That's it for now from this frugal home.   No pictures today......I'll get some up of the garden soon.  Now I'm off to read bedtime stories to the children.  Yes, actual books.  We have shunned the ipad/tablet use in our house, and when recently exposed to one both said "it was neat, but kind of boring, we love hearing you read".  Sigh and a relief, those things are not inexpensive.

Thursday, May 8, 2014

Recipe for a Frugal Birthday

Looking for a frugal way to celebrate a loved ones birthday?  Follow our steps as we celebrated my husband's last year of his 30s:

  1. Enjoy nature.  While the kids were at school, we hiked around an amazing Wisconsin State Park, Devil's Lake.  In fact, we went there on his birthday the first year we met.  Happy times!
  2. Make homemade birthday cards.  Yes, I still have plenty from our daughter's Rainbow series, featured here earlier in the week.
  3. Cook dinner at home. Once the kids were in bed it was time to stir fry pork and veggies served with soba noodles.
  4. Bake the birthday dessert (in this case it was oatmeal chocolate chip cookies).
  5. Give the gift of time and nothing else.  When you are both self-employed and you both take a day off from work, it means something.  Time was given today, not one single tangible gift.
Being efficient with time, I'll close with two photos from the day.  Remember, the gift of time is far more valuable than anything you'll find on a shelf.

 The other half of this frugal home, my husband!

Dinner in progress!

Wednesday, May 7, 2014

A Frugal Life, A Healthy Life

A favorite frugal meal graced our table tonight.  Chicken black bean soup and whole wheat corn muffins. Baking at the moment are oatmeal chocolate chip cookies, which will be served tomorrow in place of a birthday cake for my husband.  He does not like cake, but adores my homemade chocolate chip cookies. Thankfully I increased the portions while cooking, allowing me to set aside muffins, soup and cookies to be delivered as a care package in the morning.  Earlier this week a friend (who is my age, married, and has two children of similar ages) underwent cancer surgery.  I signed up through and wanted to drop off something healthy.  I hope I hit the mark.

Frugal living has many upsides, one of which I bank on is that it will provide long-term health benefits.  Upon turning 40 another friend said "we've entered the decade of divorces and cancer diagnoses".  Sadly I see that happening to those around me on a weekly basis.  In my 20s and 30s frugal living allowed me to pay down $97,000 in student debt and then create a nice sized down payment on a house.  Frugal has been more about finances than health for me.  I sense that my motivation is beginning to shift.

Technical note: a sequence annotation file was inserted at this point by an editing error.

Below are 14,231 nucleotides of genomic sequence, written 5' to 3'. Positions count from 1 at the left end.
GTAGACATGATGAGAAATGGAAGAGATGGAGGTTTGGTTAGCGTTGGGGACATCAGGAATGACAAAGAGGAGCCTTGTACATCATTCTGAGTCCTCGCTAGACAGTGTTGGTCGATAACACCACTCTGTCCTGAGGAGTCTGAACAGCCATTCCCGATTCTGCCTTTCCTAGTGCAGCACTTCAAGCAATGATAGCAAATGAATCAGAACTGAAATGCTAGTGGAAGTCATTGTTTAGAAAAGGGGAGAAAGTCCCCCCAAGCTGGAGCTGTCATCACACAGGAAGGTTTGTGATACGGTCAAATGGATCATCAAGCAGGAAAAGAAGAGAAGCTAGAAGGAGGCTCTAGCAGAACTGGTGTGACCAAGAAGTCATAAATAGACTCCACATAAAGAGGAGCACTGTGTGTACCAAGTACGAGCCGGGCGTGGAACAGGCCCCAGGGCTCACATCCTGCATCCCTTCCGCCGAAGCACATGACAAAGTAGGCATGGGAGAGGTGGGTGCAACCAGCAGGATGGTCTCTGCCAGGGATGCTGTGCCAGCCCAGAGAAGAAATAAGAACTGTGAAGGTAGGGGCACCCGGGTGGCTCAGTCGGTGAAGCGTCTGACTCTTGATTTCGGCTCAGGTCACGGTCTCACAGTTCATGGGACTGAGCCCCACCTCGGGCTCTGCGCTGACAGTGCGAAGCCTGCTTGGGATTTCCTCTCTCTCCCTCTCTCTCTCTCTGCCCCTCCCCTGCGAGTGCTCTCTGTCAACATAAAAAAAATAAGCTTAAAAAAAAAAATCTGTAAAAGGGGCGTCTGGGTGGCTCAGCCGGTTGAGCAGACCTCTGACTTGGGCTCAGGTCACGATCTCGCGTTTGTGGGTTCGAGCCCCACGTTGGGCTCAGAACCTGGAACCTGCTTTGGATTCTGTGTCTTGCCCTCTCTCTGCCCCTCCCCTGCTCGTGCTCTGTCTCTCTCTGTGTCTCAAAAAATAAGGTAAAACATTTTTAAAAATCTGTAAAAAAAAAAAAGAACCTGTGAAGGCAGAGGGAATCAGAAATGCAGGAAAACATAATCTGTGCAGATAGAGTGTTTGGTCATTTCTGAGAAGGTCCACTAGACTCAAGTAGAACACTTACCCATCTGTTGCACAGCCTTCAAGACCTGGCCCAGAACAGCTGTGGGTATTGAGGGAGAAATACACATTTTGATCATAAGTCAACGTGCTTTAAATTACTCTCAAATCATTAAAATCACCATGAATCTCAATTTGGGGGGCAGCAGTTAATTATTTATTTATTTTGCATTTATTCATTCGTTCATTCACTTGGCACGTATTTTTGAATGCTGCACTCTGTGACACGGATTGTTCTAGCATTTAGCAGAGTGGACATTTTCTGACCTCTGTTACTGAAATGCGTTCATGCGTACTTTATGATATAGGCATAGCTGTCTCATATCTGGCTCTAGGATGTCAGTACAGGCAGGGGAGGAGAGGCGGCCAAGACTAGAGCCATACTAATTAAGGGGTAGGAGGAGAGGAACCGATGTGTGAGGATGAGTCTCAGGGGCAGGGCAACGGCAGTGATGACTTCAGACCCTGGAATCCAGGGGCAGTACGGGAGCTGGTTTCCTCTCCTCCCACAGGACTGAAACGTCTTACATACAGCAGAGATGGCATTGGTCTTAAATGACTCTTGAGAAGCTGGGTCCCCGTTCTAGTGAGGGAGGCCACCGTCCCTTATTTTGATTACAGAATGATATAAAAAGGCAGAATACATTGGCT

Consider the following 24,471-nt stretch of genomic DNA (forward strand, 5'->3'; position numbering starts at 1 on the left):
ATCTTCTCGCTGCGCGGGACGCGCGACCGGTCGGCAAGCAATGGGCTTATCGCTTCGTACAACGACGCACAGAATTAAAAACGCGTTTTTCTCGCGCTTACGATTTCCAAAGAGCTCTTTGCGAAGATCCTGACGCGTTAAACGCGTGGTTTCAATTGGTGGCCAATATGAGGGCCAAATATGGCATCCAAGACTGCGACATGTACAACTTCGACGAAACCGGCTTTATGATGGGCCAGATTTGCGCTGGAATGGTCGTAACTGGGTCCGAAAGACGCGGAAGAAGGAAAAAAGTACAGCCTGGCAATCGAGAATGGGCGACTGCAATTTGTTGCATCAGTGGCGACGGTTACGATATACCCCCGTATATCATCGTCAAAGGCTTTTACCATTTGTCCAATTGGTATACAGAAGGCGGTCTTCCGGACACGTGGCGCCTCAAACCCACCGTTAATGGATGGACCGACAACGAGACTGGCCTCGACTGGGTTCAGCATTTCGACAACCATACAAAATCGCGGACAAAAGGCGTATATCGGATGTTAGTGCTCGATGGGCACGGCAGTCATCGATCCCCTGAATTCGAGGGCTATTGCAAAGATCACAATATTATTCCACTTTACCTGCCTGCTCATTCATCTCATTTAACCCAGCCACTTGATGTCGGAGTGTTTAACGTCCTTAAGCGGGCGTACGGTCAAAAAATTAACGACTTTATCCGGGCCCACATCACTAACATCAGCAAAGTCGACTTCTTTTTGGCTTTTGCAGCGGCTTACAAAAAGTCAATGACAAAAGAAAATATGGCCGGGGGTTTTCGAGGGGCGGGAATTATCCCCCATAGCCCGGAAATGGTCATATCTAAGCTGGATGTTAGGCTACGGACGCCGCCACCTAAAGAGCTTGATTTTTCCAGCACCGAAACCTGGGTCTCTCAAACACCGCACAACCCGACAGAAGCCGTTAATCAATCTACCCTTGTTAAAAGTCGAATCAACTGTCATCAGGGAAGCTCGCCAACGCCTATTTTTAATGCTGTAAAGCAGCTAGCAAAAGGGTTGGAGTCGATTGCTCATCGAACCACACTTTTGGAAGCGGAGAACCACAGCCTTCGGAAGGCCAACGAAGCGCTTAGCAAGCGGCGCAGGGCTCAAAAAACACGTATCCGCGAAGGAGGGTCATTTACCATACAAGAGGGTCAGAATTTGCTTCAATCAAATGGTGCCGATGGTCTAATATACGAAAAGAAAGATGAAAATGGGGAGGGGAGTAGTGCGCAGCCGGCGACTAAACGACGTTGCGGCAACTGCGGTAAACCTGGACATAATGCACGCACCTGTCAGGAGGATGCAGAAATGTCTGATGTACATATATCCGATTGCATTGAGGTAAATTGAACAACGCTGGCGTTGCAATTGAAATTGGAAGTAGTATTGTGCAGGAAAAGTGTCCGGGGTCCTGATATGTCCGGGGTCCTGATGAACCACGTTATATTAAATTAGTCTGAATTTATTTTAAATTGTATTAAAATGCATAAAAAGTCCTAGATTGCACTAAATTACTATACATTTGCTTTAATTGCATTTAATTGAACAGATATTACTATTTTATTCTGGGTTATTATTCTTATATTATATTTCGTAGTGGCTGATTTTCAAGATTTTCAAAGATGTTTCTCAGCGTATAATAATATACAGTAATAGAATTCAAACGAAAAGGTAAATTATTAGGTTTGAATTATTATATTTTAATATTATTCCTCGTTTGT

If the soup sounds tasty, give it a try, it could not be more easy: 2 cans black beans, 2 cups broth, 1 jar salsa.  Mix and simmer.  I tossed in fresh cilantro, scallions bought at the farmers market today, and leftover chicken.  Simple, healthy, and easy on the budget.

Tuesday, May 6, 2014

Expanding A Garden Frugally

Followers of this blog know that over the past year or two I have been working to convert our lawn into gardens for perennial flowers and vegetables.  While I am frugal, I am not so frugal that I grow plants from seeds.  I simply do not have the time to put into those efforts, at least not now.  However, I have found a frugal way to add otherwise expensive perennials to our yard - nice people give them to me!  Last year an email to fellow UU members resulted in garlic and rhubarb, which have sprouted recently.  And yesterday I picked up 6 black raspberry canes from another friend who was giving some away.  Perennials come back, and they spread.  So, if you are looking to acquire plants consider a plea via social media.  You may find some wonderful surprises.  And I will close with the fact that I want pay forward this good karma, and will gladly offer some of the endless day lilies that are popping up all over our yard to anyone wanting some. Cheers, and happy frugal living.

Happy Spring!

Sunday, May 4, 2014

Frugal Homemade Greeting Cards -- Meet Le Artiste

Mailing greeting cards in the mail is a pleasure I enjoy in life, likely formed during the four years I worked for a local Hallmark chain.  The frugal part of me cringes at the prices on most greeting cards, and that wasted they generate.  Thankfully I have an artist in the family, who at age 3 and 3/4s is more than happy to create away.